Yordan Pentoja has been diagnosed with malaria about a dozen times in the last year and a half. That’s when the 27-year-old came to the municipality of Sifontes in Venezuela’s Bolívar state to work in a gold mine, one of very few job opportunities available as the country’s political and economic crisis continues.
“Malaria is like a plague around here,” he says from his bed in a clinic in the mining town of Las Claritas. “I have so many friends and colleagues who have had it that I stopped counting. I came to the [clinic] this morning because I started to feel terrible,” he says, sighing and closing his eyes. “My head and my stomach hurt like hell.”
Fifty years ago, Venezuela was seen as a leader in the fight against malaria in South America. But in recent years, the parasitic disease has made a major comeback. In 2019, Venezuela had one of the highest rates of malaria infection in Latin America, with more than 320,000 diagnosed cases, according to the Pan American Health Organization. But the country’s collapsing health system is ill-equipped to tackle the resurgence.
“When the economic crisis hit Venezuela, it hit people in Sifontes very hard too,” says Yorvis Ascarnio, a public health inspector who works for the national malaria program in Bolívar state. “At first, we started having less and less medicines in our stock. We soon had to choose to whom to give the few medicines we had—we could focus only on severe cases. And it was the same situation in other ambulatories and diagnostic points...I have been working in this area for the past twelve years. I’ve seen the highs and lows of this place. But this period was extremely hard for us.”
Collaborating to tackle malaria
In 2016, Doctors Without Borders/Médecins Sans Frontières (MSF) began supporting the National Malaria Program in Bolívar, in collaboration with Venezuela’s Ministry of Health. Since then, we have also started supporting various diagnostic points throughout the state and helping to treat malaria patients. A year ago, MSF also began working with the Malaria Institute in Carúpano, Sucre state, increasing its capacity to fight the disease.
“In Bolívar, we also help with what we call vector control,” explains MSF health promoter Josué Nonato. “[We] fumigate houses and distribute mosquito nets to the population, to diminish the risk of infection. And my job, as a health promoter, is to explain to people how to identify the symptoms of malaria and what to do when they start to feel sick, to make sure they can be treated before the disease gets too severe.”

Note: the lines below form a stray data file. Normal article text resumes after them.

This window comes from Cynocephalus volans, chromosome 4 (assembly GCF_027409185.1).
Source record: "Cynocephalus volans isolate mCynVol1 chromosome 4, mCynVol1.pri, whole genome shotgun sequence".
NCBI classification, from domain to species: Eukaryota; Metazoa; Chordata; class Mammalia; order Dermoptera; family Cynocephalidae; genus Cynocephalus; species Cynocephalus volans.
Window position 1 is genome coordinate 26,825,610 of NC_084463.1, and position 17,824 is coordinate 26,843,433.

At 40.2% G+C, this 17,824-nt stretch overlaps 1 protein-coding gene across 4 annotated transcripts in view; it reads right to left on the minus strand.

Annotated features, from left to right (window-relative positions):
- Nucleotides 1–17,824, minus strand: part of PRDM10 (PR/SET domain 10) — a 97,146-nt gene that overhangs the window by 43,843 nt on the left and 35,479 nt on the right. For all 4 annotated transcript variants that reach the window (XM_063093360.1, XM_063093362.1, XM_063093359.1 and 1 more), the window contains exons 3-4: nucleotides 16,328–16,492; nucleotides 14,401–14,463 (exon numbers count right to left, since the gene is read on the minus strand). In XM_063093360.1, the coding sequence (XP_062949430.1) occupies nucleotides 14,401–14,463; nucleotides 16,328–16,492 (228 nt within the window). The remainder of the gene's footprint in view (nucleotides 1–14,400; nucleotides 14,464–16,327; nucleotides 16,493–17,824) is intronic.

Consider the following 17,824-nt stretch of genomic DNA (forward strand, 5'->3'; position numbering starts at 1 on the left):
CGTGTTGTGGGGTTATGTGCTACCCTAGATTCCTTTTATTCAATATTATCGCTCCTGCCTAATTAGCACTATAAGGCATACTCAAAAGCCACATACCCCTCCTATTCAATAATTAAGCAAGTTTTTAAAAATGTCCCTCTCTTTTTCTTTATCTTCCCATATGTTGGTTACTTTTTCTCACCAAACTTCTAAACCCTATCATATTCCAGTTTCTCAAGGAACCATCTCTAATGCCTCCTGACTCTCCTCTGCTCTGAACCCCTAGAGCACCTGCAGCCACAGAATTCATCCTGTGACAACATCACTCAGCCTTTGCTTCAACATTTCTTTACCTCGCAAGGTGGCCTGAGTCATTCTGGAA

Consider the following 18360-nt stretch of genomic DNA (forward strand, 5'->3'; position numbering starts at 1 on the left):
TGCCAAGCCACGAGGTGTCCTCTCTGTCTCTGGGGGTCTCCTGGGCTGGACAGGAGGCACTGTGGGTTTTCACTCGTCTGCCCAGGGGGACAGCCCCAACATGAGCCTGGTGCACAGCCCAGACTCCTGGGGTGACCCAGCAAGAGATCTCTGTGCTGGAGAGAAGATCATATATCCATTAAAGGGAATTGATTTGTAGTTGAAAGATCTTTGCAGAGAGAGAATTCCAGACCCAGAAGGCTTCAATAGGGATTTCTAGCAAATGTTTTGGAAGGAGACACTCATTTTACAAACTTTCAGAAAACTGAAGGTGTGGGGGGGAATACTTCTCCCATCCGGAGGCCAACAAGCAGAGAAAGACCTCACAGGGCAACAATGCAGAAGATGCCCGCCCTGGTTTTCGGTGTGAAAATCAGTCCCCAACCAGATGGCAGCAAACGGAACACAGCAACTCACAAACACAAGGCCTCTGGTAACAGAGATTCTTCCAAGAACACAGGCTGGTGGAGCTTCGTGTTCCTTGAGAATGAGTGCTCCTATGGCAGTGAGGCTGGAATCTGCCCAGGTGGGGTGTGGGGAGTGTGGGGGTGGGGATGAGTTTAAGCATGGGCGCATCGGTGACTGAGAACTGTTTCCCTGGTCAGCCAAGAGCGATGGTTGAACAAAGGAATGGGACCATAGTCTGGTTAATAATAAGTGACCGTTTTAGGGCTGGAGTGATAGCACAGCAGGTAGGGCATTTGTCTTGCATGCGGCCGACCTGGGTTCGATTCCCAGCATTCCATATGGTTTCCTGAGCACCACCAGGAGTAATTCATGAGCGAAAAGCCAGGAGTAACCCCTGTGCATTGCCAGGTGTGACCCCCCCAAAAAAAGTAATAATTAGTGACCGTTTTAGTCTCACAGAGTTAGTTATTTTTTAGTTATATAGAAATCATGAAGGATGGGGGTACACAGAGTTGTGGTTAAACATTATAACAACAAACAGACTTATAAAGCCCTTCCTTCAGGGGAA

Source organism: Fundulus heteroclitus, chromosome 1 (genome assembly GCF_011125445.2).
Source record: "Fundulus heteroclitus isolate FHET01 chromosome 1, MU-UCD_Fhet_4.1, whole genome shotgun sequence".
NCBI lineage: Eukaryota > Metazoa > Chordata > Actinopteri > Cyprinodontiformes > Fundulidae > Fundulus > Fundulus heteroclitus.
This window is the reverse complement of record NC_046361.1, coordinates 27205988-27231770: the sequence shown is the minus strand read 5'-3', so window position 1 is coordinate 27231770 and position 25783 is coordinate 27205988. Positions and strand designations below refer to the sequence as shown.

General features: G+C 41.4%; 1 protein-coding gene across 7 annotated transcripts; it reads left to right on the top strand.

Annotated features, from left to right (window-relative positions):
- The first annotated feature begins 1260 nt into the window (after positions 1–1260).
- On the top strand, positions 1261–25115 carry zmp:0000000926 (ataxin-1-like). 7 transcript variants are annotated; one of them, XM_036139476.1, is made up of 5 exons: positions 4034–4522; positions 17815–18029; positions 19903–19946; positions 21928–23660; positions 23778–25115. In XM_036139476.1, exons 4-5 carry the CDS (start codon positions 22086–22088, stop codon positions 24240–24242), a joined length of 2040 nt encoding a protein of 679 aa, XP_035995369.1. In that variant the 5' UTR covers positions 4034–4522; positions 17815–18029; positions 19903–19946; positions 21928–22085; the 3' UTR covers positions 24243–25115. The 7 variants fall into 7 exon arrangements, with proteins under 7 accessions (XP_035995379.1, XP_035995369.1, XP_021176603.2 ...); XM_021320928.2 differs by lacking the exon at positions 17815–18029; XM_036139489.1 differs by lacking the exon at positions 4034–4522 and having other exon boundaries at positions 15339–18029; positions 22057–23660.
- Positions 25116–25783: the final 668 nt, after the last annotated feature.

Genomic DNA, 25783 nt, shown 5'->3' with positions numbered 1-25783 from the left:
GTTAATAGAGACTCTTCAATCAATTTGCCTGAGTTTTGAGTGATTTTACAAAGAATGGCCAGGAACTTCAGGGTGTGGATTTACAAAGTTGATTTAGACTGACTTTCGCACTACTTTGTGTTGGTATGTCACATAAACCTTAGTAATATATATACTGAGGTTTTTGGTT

Health promoters like Nonato are part of MSF’s strategy to reach the people most at risk of contracting malaria in the region. That’s why most of the diagnostic and treatment points we supervise are near the gold mines.
In 2019, MSF reached more than 55,000 people through health promotion sessions in the area. We also treated more than 85,000 people for malaria, distributed over 65,000 mosquito nets, sprayed 530 households with insecticide, and helped carry out more than 250,000 tests for malaria. Since then, the number of cases in Sifontes municipality has decreased by around 40 percent.
“We went from sometimes up to 200 people queuing in front of the diagnostic points and many people who were infected with malaria who had to go directly to the [outpatient clinic] because there was no treatment available to a situation [that is] a bit more manageable now,” says MSF bioanalyst Monserrat Barrios, who is in charge of training new microscope technicians at diagnostic points.
This year, MSF also began supporting the Santo Domingo clinic in Las Claritas, where Yordan Pentoja received treatment for his malaria. Initially built for a population of 20,000, it now has to serve the needs of more 75,000 people who have come to live in the area in the past few years. At Santo Domingo, MSF provides malaria prevention services, testing, and treatment, and we’re also increasing support to cover other diseases and health needs.
“We know other departments also need help to cope with the number of patients, including those suffering from non-communicable diseases or in case they need to take care of emergencies and referrals to a hospital,” says MSF medical activity manager Fanny A. Castro. “We are focusing more on sexual and reproductive health, for instance, with services such as Family Planning and deliveries. We overall want to make a difference and to increase the population’s chances to access health services. We have also installed a functioning water supply and waste management around the facility, which considerably improves the quality of care provided.”
But as the crisis in Venezuela continues, health needs go well beyond Las Claritas and the municipality of Sifontes. Elsewhere in Bolívar state, MSF will soon begin to support the barely functional regional hospital in the city of Tumeremo, and will continue to step up efforts to fight malaria in Venezuela.
MSF has been working in Venezuela since 2015. Our teams currently work in the capital, Caracas, and in Bolívar, Sucre, Amazonas, and Anzoátegui states. From 2016 to early 2018 we also provided medical care in Maracaibo, in the northwest of the country. Our work in Venezuela is funded exclusively by private donations from individuals around the world.